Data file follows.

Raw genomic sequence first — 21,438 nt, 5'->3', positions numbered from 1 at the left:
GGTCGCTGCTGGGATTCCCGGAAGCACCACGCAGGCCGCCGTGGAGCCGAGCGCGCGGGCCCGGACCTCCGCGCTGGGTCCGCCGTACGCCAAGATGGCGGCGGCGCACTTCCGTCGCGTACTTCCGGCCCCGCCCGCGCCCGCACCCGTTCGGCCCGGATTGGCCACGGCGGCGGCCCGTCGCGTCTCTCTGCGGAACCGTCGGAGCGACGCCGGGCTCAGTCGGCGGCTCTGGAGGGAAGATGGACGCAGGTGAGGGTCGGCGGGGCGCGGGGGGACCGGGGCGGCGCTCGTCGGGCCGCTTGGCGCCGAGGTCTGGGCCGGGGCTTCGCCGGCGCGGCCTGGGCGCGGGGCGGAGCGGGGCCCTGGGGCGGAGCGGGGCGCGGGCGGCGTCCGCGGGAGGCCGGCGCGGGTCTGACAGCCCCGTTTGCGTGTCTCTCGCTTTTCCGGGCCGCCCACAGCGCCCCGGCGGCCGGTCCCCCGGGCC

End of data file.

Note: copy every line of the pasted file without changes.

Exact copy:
Raw genomic sequence first — 21,438 nt, 5'->3', positions numbered from 1 at the left:
GGTCGCTGCTGGGATTCCCGGAAGCACCACGCAGGCCGCCGTGGAGCCGAGCGCGCGGGCCCGGACCTCCGCGCTGGGTCCGCCGTACGCCAAGATGGCGGCGGCGCACTTCCGTCGCGTACTTCCGGCCCCGCCCGCGCCCGCACCCGTTCGGCCCGGATTGGCCACGGCGGCGGCCCGTCGCGTCTCTCTGCGGAACCGTCGGAGCGACGCCGGGCTCAGTCGGCGGCTCTGGAGGGAAGATGGACGCAGGTGAGGGTCGGCGGGGCGCGGGGGGACCGGGGCGGCGCTCGTCGGGCCGCTTGGCGCCGAGGTCTGGGCCGGGGCTTCGCCGGCGCGGCCTGGGCGCGGGGCGGAGCGGGGCCCTGGGGCGGAGCGGGGCGCGGGCGGCGTCCGCGGGAGGCCGGCGCGGGTCTGACAGCCCCGTTTGCGTGTCTCTCGCTTTTCCGGGCCGCCCACAGCGCCCCGGCGGCCGGTCCCCCGGGCC